Then, he and his coach break the skill down into smaller pieces and work on them separately. Once he’s mastered the parts of the skill individually, he can start trying to complete them together.
“It won’t work the first time, that basically never happens,” Dolci emphasizes.
Then, it becomes a numbers game, putting in reps on the skill until it becomes second nature. That’s when he can start worrying about making it “perfect” with a focus on straightening legs and pointing toes.
Social media has also created a new reality where gymnasts are much better informed about what skills their international peers are able to do; previously, that knowledge would have only come from seeing one another at competitions.
“Let’s say that after the world championships, the biggest vault in the world is a triple Tsuk, I’m just giving an example here, and then a few weeks later, somebody does a three and a half. They added a half turn switch,” Dolci explains. “When we see that on social media, we all challenge ourselves to up that level, even when we’re not facing each other.”
On the Canadian women’s team success: “It lights a fire in us”
All kidding aside about the apparatus-that-shall-not-be-named, the men’s team is supportive of and inspired by the success of the Canadian women’s team. Dolci describes the women’s team qualification for Paris as a “goosebump moment,” while Émard called it “magical.”
“It was just beautiful,” Dolci says, “I was sitting there in shock and then feeling really emotional. It really lights a fire in us because we want to make it happen. It’s been years since the men’s team has stepped up for Team Canada and we know that’s what we can do.”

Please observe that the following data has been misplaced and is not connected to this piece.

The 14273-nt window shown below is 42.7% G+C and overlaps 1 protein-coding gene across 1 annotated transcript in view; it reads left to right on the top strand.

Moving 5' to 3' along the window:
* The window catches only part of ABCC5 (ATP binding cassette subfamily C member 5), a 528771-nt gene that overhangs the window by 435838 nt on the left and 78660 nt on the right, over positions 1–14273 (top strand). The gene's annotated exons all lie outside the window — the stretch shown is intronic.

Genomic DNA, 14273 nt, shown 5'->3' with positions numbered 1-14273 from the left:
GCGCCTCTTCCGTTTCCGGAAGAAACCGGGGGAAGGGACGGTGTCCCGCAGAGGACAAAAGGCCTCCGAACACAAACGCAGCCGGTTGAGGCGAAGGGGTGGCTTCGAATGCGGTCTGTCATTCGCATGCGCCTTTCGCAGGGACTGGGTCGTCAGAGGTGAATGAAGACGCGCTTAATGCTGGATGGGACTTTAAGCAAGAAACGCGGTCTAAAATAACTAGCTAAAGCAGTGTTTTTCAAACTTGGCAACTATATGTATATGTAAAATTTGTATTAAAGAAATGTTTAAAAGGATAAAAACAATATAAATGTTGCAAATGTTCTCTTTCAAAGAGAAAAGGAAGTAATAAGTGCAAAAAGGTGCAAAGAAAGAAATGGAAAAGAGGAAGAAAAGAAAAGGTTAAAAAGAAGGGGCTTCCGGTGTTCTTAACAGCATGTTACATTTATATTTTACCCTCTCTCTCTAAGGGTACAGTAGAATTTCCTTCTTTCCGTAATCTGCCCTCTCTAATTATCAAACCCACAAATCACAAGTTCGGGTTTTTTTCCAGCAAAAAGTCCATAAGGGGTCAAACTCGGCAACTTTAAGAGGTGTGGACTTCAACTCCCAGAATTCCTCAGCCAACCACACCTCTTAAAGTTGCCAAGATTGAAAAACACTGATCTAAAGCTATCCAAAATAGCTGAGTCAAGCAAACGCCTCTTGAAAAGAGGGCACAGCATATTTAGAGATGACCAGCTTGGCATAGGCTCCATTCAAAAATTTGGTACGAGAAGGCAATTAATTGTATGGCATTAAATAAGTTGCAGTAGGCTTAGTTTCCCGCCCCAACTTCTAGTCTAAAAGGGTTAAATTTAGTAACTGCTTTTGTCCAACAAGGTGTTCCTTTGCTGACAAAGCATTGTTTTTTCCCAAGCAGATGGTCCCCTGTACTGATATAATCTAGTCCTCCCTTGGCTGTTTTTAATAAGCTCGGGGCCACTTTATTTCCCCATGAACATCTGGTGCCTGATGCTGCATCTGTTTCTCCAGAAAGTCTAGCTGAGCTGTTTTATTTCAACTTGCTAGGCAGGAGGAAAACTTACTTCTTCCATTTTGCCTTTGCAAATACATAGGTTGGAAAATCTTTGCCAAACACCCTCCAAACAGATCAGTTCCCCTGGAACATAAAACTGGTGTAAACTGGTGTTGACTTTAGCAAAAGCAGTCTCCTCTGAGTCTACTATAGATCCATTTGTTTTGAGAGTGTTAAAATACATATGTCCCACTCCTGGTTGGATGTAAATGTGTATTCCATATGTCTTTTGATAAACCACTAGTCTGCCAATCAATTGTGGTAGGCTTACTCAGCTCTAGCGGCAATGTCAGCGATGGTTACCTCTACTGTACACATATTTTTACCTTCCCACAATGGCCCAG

It was a similar experience for Émard: “I was in the stands when it happened, and it was probably one of the craziest feelings I’ve ever felt in gymnastics. So I can’t even imagine what it would feel like for us to qualify.”
In addition to the huge celebratory moments, Émard notes that the small moments matter too.
“I love those small moments. When Ellie Black won her first medal on beam [author note: he said it!], I just remember telling her afterwards, ‘You deserve it. You really, really deserve it and I’m so happy for you.’ Those are the small moments.”
On the upcoming world championships
The team will be chasing those moments, big and small, at the upcoming world championships. They’re staring down the competition with calm confidence and, crucially, trust in one another. That trust is especially high between Dolci and Émard, who have trained with each other in Laval since childhood.
Often thought of as an individual sport, when competing as a team, the dynamic changes. Trust is absolutely vital, and a mix-and-match of different strengths is the recipe for success. While the three of them are top all-arounders, they admit pommel horse is not a strength for any of them–Clay and Rampersad fill in with the necessary expertise on that apparatus.
“I feel like what’s special about this team is that each guy going into the event, I know [my teammate] can make it. I’m really confident in him,” Émard says. “When we were trying to qualify for Tokyo, there would be some guys going up and I’d be nervous about whether or not they’d make it. This time, I know each and every one of us can do it and if someone makes an error, I’m confident that we’ve got another person that can step up.”
Cournoyer agrees: “When you know the other guys are going to do their job, it doesn’t feel like you have to put everything on your own shoulders.”
The team is feeling especially good after their final preparation competition leading into worlds, the RomGym Trophy which took place in Bucharest, Romania in early September. The team snagged silver, just 0.25 points behind Spain, a key competitor who will be at worlds.